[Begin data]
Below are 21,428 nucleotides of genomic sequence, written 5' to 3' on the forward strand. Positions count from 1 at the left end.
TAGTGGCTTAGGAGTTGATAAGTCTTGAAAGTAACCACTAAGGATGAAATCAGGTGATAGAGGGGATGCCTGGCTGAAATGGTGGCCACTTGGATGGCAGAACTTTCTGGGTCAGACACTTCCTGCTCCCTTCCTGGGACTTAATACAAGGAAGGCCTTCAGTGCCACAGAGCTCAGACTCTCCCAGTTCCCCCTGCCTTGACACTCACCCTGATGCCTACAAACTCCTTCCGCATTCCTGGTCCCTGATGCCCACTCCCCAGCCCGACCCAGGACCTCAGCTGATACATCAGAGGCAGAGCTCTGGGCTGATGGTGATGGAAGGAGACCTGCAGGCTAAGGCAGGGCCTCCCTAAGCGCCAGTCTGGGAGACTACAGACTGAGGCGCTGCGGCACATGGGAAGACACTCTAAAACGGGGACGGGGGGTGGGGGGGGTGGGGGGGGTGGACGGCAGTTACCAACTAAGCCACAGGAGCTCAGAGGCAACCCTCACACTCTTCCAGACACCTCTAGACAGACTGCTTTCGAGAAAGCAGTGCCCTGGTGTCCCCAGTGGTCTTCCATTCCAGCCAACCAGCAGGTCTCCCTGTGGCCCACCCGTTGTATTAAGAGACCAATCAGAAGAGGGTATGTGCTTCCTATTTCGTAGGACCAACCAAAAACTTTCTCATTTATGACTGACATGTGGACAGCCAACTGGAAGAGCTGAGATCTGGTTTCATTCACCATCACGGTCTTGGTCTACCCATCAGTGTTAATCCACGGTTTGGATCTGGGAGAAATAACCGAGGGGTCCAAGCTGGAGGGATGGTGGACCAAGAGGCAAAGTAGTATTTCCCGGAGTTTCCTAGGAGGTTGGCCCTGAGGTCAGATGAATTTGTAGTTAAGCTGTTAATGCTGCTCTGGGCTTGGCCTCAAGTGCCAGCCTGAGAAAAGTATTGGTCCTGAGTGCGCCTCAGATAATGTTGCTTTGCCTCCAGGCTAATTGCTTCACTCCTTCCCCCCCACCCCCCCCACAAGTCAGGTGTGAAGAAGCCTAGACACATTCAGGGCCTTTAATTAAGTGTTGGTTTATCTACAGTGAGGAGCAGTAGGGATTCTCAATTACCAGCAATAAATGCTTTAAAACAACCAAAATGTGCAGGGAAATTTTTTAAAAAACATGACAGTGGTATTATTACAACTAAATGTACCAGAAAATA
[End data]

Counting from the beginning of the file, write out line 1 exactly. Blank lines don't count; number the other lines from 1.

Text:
Below are 21,428 nucleotides of genomic sequence, written 5' to 3' on the forward strand. Positions count from 1 at the left end.